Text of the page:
Database Engine Programmability Enhancements
Microsoft SQL Server 2005 introduces several improvements and new features in the Database Engine that improve the capabilities and productivity of programmers. Database objects can be written in Microsoft .NET Framework-based languages such as Microsoft Visual C#. Development and debugging is integrated into the Microsoft Visual Studio environment allowing developers to use the same tools to develop database objects as they use to develop .NET Framework-based components and services. The Transact-SQL language has been extended with features such as improved error handling and support for recursive queries.
In addition, the data access interfaces used by applications to access instances of the Database Engine have been enhanced to increase programmer productivity. For more information, see Data Access Interfaces Enhancements.
Major enhancements to the Transact-SQL language are listed below. For additional information about new Transact-SQL features, see What's New and Enhanced in Transact-SQL (Transact-SQL).
Microsoft .NET Framework: Common Language Runtime Integration
The Microsoft .NET Framework common language runtime (CLR) is now hosted in the SQL Server Database Engine. This CLR integration environment supports procedural database objects, including functions, stored procedures, and triggers, that are written in .NET Framework-based languages such as Microsoft Visual C# and Visual Basic .NET. .NET Framework-based languages support logic and features not available in the Transact-SQL language, meaning more complex logic can now be incorporated in database objects. User-defined types and aggregates can also be written in .NET Framework-based languages to build more complex data types than were available in earlier versions of SQL Server.
The CLR Integrated programming environment is integrated into the Visual Studio development environment. Developers use the same tools for developing and debugging database objects as they use to develop client or middle-tier .NET components and services.
For more information, see Introduction to Common Language Runtime (CLR) Integration.
Microsoft .NET Framework: User-Defined Aggregates
User-defined aggregate functions written in a .NET Framework-based language extend the basic aggregate functions, such as SUM, MIN, and MAX, included in Transact-SQL. An aggregate function is one that processes several data values and returns a single value. Rather than retrieving an entire result set to an application and performing complex aggregate logic in the application, a .NET Framework aggregate function can perform the logic in the instance of the Database Engine and return only the final value to the application.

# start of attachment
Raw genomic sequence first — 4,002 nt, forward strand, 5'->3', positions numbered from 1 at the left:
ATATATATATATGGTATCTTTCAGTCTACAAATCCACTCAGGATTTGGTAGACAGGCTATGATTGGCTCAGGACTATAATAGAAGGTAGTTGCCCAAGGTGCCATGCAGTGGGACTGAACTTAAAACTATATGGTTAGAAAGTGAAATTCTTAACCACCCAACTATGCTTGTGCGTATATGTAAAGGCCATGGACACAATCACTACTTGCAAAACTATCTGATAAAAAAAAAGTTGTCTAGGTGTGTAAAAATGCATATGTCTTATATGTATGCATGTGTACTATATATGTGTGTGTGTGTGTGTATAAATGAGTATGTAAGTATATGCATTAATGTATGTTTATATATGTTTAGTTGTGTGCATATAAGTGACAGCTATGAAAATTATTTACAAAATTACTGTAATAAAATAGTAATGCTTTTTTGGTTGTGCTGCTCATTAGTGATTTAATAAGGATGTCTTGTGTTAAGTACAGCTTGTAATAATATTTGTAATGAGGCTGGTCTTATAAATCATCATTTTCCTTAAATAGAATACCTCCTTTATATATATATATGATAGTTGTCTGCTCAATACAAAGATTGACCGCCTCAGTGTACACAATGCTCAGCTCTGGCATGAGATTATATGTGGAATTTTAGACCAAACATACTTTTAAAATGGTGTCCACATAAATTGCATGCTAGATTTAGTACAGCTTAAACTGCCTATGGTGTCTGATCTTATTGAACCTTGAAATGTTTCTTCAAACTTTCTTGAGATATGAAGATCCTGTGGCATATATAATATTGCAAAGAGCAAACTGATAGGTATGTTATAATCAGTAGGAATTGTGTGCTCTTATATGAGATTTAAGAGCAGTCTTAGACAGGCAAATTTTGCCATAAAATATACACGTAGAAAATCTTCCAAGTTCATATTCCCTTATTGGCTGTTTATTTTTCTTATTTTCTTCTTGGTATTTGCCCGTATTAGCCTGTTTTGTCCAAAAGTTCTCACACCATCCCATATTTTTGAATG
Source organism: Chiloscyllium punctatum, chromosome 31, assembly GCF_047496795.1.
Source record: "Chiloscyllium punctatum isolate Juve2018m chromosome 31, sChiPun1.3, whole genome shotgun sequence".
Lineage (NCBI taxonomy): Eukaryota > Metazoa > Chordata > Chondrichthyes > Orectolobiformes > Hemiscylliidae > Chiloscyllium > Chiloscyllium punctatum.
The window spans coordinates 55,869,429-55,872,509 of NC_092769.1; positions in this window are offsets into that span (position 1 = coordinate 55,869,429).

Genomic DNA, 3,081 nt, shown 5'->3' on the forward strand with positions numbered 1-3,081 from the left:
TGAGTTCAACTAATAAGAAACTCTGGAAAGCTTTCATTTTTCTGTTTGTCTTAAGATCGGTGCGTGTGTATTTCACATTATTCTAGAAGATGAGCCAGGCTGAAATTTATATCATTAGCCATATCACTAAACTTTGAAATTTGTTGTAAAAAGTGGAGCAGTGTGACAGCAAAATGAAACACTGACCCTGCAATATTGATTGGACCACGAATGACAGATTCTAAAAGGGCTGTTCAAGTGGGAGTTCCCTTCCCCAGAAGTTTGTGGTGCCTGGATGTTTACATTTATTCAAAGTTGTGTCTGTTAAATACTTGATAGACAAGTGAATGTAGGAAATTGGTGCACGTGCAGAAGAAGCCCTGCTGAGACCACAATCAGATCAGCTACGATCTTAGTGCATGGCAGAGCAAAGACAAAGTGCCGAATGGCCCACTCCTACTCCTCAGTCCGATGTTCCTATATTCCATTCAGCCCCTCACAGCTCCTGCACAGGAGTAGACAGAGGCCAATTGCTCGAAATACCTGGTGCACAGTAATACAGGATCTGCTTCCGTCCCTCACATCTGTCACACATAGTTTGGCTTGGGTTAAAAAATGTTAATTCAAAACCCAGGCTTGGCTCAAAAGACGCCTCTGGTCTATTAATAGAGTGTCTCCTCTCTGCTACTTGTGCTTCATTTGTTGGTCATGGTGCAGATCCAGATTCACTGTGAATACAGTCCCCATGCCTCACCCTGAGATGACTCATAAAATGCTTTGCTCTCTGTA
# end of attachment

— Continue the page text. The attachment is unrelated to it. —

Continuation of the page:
For more information, see CLR User-Defined Aggregates.
Microsoft .NET Framework: User-Defined Types
CLR user-defined types (UDTs) allow you to implement database data types in any of the languages supported by the .NET Framework CLR. CLR user-defined types are implemented as classes in a .NET Framework-based language and can have complex structures and behavior defined by the fields, methods, and properties of the class. CLR user-defined types are integrated with the Database Engine type system and can be used in all the contexts where the built-in types are used.
For more information, see CLR User-Defined Types.
Microsoft .NET Framework: Stored Procedures, Triggers, and User-defined Functions
Database procedural objects can be written in .NET Framework-based languages to incorporate more complex logic than is supported by the Transact-SQL language. Programmers develop the objects using the same language and development environment as they use to develop .NET Framework components and services.
Web Access: Native HTTP SOAP Access
Instances of the Database Engine can be configured with HTTP endpoints or addresses to which SOAP requests can be sent from applications. The packets are received directly by the instance of the Database Engine without the need for configuring any middle-tier service such as a Microsoft Internet Information Services (IIS) server.
For more information, see Using Native XML Web Services in SQL Server 2005.
Transact-SQL Enhancements: New xml Data Type
The Database Engine introduces a new xml data type that supports storing XML documents and fragments in databases. XML instances can be stored in columns, stored procedure parameters, or variables created using the xml type.
For more information, see xml Data Type.
Transact-SQL Enhancements: FOR XML Enhancements